Floccular lesions abolish adaptive control of post-saccadic ocular drift in primates

L. M. Optican, D. S. Zee, F. A. Miles

Research output: Contribution to journalArticlepeer-review


After several days of exposure to optically-imposed post-saccadic retinal slip, the saccades of normal monkeys acquire an exponential ocular drift. This drift is in the direction of the imposed image motion, and persists in the dark. It has been argued that these changes result from the operation of a visually mediated adaptive mechanism that normally functions to minimize post-saccadic ocular drift. Adaptation to persistent post-saccadic retinal slip was assessed in two rhesus monkeys before and after bilateral ablations of the flocculi and portions of the paraflocculi ("flocculectomy"). After flocculectomy, both monkeys showed some post-saccadic ocular drift. Flocculectomized animals also failed to adapt to optically-imposed post-saccadic slip. We infer from this that the flocculi and/or paraflocculi are necessary for the successful suppression of postsaccadic ocular drift.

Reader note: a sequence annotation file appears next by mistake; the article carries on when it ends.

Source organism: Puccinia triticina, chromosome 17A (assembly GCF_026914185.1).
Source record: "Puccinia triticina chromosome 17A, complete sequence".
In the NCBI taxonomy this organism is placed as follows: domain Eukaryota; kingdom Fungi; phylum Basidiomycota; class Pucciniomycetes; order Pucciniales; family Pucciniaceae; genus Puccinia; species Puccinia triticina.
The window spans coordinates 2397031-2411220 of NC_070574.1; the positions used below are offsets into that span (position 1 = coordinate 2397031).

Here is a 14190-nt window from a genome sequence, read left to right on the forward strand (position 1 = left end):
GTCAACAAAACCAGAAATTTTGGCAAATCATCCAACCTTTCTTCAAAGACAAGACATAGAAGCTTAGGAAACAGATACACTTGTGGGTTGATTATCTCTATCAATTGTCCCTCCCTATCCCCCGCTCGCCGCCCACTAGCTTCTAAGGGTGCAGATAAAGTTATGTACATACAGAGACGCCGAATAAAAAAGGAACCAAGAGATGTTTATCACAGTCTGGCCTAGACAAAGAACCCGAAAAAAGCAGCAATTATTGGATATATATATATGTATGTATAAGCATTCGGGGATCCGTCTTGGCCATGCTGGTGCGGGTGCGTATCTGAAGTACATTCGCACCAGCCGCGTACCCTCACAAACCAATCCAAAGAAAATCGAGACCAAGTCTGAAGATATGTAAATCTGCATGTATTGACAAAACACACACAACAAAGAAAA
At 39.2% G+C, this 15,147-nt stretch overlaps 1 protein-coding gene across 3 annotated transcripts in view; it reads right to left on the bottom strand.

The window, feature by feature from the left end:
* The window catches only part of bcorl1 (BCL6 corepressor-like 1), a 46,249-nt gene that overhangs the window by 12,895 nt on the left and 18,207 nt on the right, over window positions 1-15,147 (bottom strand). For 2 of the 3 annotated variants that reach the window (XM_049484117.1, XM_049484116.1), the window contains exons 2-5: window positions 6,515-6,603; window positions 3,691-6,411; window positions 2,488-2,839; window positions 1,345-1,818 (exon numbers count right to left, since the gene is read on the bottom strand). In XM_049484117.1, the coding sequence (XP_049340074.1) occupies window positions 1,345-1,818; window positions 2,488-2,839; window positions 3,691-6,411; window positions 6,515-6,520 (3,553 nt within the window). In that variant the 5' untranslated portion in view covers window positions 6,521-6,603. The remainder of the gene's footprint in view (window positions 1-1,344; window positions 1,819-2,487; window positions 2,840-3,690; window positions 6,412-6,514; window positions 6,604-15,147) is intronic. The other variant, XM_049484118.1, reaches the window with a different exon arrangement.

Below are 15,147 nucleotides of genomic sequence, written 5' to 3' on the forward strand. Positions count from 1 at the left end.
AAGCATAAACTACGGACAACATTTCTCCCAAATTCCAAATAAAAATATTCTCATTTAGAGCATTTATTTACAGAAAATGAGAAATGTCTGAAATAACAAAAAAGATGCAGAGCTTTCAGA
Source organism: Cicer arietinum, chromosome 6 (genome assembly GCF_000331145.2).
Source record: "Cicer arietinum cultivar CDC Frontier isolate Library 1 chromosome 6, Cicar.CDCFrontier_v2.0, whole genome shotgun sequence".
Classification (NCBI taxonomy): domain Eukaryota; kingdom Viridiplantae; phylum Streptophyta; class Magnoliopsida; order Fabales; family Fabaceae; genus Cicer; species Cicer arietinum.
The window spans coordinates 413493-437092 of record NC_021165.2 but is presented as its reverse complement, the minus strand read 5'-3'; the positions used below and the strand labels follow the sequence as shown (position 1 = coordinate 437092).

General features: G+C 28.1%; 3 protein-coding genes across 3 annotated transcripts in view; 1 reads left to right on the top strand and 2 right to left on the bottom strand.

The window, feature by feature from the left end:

Original languageEnglish (US)
Pages (from-to)596-598
Number of pages3
JournalExperimental Brain Research
Issue number3
StatePublished - Nov 1986


  • Adaptive control
  • Eye movements
  • Flocculus
  • Ocular drift
  • Rhesus monkey
  • Saccades

ASJC Scopus subject areas

  • Neuroscience(all)


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